Investments were placed across all maturities on the yield curve with a slight preference for short and intermediate term funds. Corporate bond funds saw deposits of $502 million, reversing the outflow trend of the prior six months. The push to reduce fixed income risk over the course of the month took the heaviest toll on high yield ETFs, which saw outflows of $928 million. Spread levels are now at their highest in three years at nearly 630 basis points. Meanwhile, expected defaults remain below historical averages.

Looking Forward

While the wild ride of the third quarter is in the rearview mirror, we may be stuck with this notion of policy purgatory and its effect on the markets for a bit longer.

Softer-than-expected payroll growth in September may keep the Fed cautious, while the Eurozone’s inflation rate dipped below zero, fueling speculation of more quantitative easing from the European Central Bank. In Japan, “Abenomics” still has a tough road ahead as the nation struggles with low growth, and we may see China enact further stimulus as manufacturing data still points toward economic contraction.

To keep up-to-date on what SSGA is seeing in ETF flows, be sure to subscribe to SPDR Blog and check back in monthly for follow my monthly “Flash Flows” blog posts.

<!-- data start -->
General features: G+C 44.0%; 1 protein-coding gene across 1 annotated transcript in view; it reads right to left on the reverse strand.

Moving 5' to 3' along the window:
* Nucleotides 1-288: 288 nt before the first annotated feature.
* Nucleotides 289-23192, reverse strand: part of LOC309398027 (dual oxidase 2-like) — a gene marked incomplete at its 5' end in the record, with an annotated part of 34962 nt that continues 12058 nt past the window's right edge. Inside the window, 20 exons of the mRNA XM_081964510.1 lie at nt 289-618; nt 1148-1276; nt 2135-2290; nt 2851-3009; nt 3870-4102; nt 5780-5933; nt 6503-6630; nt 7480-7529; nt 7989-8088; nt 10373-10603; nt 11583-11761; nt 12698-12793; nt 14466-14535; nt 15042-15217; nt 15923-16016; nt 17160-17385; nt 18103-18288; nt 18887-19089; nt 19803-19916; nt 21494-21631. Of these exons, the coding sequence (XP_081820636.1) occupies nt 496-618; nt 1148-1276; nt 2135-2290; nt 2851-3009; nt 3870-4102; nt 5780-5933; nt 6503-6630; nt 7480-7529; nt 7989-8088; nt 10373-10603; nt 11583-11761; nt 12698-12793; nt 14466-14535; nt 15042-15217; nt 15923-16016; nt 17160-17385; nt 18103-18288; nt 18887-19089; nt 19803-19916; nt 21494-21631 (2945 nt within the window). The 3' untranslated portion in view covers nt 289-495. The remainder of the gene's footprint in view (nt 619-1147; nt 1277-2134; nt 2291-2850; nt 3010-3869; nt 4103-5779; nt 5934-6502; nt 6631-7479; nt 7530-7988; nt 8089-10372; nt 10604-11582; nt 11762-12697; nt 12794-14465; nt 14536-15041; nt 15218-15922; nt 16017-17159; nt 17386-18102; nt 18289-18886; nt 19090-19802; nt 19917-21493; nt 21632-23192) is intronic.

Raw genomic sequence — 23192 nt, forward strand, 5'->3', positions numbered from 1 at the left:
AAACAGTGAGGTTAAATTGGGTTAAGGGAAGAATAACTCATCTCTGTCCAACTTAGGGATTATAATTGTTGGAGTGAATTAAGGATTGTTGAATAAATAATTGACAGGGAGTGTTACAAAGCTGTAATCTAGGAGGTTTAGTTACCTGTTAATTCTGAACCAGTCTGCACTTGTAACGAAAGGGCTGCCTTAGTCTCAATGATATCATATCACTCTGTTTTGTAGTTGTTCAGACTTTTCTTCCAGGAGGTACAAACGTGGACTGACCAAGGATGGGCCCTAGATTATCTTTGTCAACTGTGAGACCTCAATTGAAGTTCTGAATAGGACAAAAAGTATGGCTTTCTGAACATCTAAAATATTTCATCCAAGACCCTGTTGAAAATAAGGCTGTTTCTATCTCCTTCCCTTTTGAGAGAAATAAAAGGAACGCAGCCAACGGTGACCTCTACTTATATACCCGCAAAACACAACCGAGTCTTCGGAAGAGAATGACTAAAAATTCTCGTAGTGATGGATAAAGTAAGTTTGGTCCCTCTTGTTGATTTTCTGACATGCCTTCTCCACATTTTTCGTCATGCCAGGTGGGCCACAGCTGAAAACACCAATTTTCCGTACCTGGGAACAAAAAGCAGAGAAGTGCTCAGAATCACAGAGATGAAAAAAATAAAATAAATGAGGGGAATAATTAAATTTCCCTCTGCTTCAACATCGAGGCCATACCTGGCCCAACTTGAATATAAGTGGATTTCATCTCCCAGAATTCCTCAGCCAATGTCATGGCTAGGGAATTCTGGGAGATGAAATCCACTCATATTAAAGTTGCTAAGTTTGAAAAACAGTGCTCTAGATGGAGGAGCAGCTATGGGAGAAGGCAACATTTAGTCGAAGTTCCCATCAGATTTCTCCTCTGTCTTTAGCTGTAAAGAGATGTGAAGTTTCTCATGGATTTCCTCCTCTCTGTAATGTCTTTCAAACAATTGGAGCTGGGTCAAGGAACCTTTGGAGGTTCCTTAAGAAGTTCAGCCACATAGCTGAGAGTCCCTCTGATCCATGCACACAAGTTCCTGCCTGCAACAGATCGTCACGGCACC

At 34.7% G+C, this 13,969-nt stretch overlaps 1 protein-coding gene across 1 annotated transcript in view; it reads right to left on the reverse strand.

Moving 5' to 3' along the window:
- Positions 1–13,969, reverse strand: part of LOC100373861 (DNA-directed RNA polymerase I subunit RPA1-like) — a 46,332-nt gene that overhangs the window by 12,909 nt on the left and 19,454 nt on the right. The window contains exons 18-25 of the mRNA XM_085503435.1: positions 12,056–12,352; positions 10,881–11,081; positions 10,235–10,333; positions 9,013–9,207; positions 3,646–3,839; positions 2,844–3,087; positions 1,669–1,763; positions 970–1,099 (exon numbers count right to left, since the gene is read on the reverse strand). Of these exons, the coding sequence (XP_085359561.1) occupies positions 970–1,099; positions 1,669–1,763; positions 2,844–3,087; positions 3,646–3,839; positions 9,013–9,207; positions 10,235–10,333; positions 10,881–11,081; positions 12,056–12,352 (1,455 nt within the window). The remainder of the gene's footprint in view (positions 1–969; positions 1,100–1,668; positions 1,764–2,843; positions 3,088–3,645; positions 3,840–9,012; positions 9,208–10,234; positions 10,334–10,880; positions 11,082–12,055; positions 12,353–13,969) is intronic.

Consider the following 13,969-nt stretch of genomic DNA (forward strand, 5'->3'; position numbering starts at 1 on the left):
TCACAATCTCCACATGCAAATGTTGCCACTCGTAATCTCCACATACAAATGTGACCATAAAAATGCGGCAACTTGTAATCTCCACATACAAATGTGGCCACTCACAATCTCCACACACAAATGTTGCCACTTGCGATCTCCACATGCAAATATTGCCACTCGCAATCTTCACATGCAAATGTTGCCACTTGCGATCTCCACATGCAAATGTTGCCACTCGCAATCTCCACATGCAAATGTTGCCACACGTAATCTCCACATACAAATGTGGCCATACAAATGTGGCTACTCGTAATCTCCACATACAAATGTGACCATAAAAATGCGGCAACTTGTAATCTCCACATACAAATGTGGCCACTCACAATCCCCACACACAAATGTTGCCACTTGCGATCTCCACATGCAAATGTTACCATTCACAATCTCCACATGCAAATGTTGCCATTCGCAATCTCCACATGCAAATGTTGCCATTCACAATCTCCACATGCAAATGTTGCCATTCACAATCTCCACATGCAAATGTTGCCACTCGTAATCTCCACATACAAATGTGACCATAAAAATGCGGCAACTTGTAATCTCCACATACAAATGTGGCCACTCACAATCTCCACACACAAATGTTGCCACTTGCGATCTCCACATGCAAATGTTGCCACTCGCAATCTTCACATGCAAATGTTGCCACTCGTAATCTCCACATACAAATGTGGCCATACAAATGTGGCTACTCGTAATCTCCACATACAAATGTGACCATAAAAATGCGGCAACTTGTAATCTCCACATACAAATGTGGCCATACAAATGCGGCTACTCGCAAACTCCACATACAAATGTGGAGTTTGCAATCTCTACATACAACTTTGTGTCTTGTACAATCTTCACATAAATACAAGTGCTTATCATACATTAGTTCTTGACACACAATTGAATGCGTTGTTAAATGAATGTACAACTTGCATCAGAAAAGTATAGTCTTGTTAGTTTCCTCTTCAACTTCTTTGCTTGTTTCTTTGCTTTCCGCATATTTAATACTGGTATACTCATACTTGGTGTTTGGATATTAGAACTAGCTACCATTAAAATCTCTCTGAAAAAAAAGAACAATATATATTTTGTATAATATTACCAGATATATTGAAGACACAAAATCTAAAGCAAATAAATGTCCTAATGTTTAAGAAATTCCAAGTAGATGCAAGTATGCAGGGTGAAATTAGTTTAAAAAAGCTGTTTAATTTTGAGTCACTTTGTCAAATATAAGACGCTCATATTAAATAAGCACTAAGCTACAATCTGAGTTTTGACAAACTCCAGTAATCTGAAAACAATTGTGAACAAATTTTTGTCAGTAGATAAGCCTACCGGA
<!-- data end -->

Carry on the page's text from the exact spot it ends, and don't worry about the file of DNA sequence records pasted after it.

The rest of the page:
Currency Hedged Funds
A fund that employs a currency hedge strategy, which is the act of entering into a financial contract in order to protect against unexpected, expected or anticipated changes in currency exchange rates.Yield Curve
The yield curve, also known as the “term structure of interest rates,” is a graph that plots the yields of similar-quality bonds against their maturities, ranging from shortest to longest.

Fixed Income Risk
Risk attributed to investing in Fixed Income securities.

Credit spreads are the difference in yield between any type of bond, and a US treasury of the same maturity. Corporate bonds, which carry a risk of default, yield more than US Treasury Bonds, which carry no risk of default.

Abenomics refers to the economic policies advocated by Shinzō Abe since the December 2012 general election, which elected Abe to his second term as prime minister of Japan. Abenomics is based upon “three arrows” of fiscal stimulus, monetary easing and structural reforms.

1Bloomberg, as of 9/30/2015
2Bank of America/Merrill Lynch Global Fund Manager Survey, as of 9/15/2015